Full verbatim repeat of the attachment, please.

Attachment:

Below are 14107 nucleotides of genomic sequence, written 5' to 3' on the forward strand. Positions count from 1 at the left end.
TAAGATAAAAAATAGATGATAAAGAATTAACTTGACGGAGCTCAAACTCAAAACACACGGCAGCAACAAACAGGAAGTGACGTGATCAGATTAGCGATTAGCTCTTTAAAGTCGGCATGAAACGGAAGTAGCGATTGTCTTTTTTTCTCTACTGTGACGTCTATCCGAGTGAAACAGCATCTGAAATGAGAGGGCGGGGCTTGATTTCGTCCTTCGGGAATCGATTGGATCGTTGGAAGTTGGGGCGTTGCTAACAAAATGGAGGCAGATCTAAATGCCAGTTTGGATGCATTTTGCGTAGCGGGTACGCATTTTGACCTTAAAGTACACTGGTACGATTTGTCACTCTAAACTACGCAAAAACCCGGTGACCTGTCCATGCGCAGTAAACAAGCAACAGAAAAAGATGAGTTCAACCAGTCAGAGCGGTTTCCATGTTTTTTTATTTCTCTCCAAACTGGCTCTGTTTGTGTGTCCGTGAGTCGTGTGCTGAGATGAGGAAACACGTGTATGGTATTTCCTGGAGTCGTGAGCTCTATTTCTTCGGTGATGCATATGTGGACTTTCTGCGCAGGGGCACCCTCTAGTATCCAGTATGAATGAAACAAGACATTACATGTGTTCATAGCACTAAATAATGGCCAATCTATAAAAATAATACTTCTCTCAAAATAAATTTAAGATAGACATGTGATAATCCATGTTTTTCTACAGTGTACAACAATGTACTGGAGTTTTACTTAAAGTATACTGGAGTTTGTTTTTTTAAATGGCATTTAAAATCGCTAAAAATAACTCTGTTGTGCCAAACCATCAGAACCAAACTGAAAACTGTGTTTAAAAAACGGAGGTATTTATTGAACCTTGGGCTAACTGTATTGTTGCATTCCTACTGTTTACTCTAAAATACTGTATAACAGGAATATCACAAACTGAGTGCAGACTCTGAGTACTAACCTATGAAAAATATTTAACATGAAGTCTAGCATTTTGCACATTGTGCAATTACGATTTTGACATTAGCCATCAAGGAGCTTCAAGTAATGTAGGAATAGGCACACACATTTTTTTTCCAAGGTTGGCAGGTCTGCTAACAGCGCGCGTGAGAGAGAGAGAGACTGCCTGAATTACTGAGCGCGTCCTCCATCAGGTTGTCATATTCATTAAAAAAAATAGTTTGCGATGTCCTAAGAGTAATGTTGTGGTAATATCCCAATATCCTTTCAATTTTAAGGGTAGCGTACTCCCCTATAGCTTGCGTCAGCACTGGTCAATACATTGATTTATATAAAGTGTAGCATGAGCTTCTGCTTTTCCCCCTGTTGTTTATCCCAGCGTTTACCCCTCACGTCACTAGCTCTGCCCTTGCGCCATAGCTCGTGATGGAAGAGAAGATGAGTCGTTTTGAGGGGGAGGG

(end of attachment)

Below are 14107 nucleotides of genomic sequence, written 5' to 3' on the forward strand. Positions count from 1 at the left end.
TAAGATAAAAAATAGATGATAAAGAATTAACTTGACGGAGCTCAAACTCAAAACACACGGCAGCAACAAACAGGAAGTGACGTGATCAGATTAGCGATTAGCTCTTTAAAGTCGGCATGAAACGGAAGTAGCGATTGTCTTTTTTTCTCTACTGTGACGTCTATCCGAGTGAAACAGCATCTGAAATGAGAGGGCGGGGCTTGATTTCGTCCTTCGGGAATCGATTGGATCGTTGGAAGTTGGGGCGTTGCTAACAAAATGGAGGCAGATCTAAATGCCAGTTTGGATGCATTTTGCGTAGCGGGTACGCATTTTGACCTTAAAGTACACTGGTACGATTTGTCACTCTAAACTACGCAAAAACCCGGTGACCTGTCCATGCGCAGTAAACAAGCAACAGAAAAAGATGAGTTCAACCAGTCAGAGCGGTTTCCATGTTTTTTTATTTCTCTCCAAACTGGCTCTGTTTGTGTGTCCGTGAGTCGTGTGCTGAGATGAGGAAACACGTGTATGGTATTTCCTGGAGTCGTGAGCTCTATTTCTTCGGTGATGCATATGTGGACTTTCTGCGCAGGGGCACCCTCTAGTATCCAGTATGAATGAAACAAGACATTACATGTGTTCATAGCACTAAATAATGGCCAATCTATAAAAATAATACTTCTCTCAAAATAAATTTAAGATAGACATGTGATAATCCATGTTTTTCTACAGTGTACAACAATGTACTGGAGTTTTACTTAAAGTATACTGGAGTTTGTTTTTTTAAATGGCATTTAAAATCGCTAAAAATAACTCTGTTGTGCCAAACCATCAGAACCAAACTGAAAACTGTGTTTAAAAAACGGAGGTATTTATTGAACCTTGGGCTAACTGTATTGTTGCATTCCTACTGTTTACTCTAAAATACTGTATAACAGGAATATCACAAACTGAGTGCAGACTCTGAGTACTAACCTATGAAAAATATTTAACATGAAGTCTAGCATTTTGCACATTGTGCAATTACGATTTTGACATTAGCCATCAAGGAGCTTCAAGTAATGTAGGAATAGGCACACACATTTTTTTTCCAAGGTTGGCAGGTCTGCTAACAGCGCGCGTGAGAGAGAGAGAGACTGCCTGAATTACTGAGCGCGTCCTCCATCAGGTTGTCATATTCATTAAAAAAAATAGTTTGCGATGTCCTAAGAGTAATGTTGTGGTAATATCCCAATATCCTTTCAATTTTAAGGGTAGCGTACTCCCCTATAGCTTGCGTCAGCACTGGTCAATACATTGATTTATATAAAGTGTAGCATGAGCTTCTGCTTTTCCCCCTGTTGTTTATCCCAGCGTTTACCCCTCACGTCACTAGCTCTGCCCTTGCGCCATAGCTCGTGATGGAAGAGAAGATGAGTCGTTTTGAGGGGGAGGG